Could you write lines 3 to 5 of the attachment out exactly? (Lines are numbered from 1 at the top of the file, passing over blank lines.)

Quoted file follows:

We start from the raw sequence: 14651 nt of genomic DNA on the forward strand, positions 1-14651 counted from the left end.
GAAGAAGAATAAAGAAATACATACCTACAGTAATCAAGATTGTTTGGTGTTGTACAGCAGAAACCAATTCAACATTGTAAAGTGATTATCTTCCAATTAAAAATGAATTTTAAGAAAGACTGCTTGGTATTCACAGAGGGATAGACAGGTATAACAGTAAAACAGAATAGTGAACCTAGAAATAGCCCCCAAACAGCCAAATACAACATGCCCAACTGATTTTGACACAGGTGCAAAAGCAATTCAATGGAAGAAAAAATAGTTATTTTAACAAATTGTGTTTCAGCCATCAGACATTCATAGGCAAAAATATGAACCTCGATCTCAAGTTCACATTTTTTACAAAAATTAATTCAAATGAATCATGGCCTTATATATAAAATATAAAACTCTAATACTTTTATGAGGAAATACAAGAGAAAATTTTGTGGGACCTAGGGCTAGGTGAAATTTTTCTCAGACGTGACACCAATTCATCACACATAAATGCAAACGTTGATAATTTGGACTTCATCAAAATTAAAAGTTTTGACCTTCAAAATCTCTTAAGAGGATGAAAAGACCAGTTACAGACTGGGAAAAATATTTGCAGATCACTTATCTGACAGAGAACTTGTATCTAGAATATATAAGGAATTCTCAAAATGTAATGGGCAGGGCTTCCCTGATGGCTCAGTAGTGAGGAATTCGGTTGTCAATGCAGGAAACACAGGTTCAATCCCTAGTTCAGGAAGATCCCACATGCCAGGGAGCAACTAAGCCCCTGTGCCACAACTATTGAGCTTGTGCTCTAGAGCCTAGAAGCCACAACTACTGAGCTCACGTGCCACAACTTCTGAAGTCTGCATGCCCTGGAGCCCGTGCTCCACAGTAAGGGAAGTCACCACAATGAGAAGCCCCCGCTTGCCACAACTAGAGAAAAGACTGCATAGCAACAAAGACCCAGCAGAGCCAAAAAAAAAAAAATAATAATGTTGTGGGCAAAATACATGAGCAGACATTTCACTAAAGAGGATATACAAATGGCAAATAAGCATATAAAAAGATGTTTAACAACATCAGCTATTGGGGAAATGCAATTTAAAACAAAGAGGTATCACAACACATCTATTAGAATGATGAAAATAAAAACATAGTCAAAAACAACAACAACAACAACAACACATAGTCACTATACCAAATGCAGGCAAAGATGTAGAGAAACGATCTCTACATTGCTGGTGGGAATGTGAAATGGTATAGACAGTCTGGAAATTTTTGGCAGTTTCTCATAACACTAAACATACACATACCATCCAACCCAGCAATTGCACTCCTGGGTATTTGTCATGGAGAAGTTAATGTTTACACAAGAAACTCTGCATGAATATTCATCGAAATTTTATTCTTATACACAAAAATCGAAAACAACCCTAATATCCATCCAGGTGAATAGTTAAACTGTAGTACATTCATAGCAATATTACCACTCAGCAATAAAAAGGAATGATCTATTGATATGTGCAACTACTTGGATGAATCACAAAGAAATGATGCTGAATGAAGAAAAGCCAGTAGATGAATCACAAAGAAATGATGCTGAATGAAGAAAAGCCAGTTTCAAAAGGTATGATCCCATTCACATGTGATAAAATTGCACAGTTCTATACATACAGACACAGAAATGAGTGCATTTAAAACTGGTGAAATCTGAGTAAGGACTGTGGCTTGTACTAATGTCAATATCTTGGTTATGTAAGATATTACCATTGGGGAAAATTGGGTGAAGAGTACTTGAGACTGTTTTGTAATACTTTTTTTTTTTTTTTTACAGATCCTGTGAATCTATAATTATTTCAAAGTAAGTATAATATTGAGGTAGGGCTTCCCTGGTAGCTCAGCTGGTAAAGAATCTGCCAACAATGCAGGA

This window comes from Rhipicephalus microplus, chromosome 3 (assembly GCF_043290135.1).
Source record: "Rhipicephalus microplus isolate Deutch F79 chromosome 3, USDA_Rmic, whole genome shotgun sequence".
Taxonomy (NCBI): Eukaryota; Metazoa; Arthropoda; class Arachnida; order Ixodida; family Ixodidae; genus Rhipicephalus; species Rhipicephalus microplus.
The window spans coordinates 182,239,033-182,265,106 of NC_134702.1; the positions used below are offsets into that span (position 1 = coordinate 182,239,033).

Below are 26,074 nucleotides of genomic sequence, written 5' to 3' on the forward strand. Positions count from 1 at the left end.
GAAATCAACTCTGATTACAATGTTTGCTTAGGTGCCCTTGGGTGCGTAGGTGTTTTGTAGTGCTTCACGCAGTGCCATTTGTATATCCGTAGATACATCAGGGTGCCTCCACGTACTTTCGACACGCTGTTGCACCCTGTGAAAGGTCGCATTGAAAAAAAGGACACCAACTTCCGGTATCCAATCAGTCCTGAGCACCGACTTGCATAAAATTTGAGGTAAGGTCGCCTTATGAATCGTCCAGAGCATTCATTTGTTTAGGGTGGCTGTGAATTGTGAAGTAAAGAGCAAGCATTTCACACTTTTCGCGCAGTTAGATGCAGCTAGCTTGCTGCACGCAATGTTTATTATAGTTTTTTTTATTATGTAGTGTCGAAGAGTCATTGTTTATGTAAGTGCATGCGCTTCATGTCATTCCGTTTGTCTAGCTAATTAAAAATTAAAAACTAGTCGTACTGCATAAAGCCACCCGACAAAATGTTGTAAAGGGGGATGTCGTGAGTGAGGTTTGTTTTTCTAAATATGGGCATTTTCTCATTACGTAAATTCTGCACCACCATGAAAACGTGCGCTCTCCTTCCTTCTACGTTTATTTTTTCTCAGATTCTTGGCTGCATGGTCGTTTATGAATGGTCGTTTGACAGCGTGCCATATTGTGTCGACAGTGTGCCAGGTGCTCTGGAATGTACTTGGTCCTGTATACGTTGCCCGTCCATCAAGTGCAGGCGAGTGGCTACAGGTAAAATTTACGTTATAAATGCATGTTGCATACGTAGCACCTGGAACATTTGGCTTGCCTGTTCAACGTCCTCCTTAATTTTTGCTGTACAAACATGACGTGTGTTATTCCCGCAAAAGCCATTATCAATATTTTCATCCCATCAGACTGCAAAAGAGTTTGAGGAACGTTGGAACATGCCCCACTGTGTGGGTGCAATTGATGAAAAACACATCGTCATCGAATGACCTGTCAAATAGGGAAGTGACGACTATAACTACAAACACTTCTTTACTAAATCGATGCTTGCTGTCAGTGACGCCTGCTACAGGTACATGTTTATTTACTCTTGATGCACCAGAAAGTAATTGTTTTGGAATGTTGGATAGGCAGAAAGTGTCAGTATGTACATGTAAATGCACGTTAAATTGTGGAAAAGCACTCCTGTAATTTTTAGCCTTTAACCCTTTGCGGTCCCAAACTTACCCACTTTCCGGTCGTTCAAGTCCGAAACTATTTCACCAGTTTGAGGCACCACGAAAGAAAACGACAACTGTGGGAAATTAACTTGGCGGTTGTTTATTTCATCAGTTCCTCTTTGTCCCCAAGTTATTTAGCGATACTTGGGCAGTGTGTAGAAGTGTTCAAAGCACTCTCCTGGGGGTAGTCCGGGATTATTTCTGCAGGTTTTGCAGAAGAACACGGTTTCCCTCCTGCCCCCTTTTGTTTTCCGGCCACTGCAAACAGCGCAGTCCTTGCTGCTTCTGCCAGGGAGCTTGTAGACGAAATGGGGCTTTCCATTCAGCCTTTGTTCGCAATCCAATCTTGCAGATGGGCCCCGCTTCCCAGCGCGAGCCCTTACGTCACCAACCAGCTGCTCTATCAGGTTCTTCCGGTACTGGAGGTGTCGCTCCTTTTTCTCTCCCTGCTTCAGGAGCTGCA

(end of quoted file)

This window comes from Rhipicephalus microplus, chromosome 3 (assembly GCF_043290135.1).
Source record: "Rhipicephalus microplus isolate Deutch F79 chromosome 3, USDA_Rmic, whole genome shotgun sequence".
Taxonomy (NCBI): Eukaryota; Metazoa; Arthropoda; class Arachnida; order Ixodida; family Ixodidae; genus Rhipicephalus; species Rhipicephalus microplus.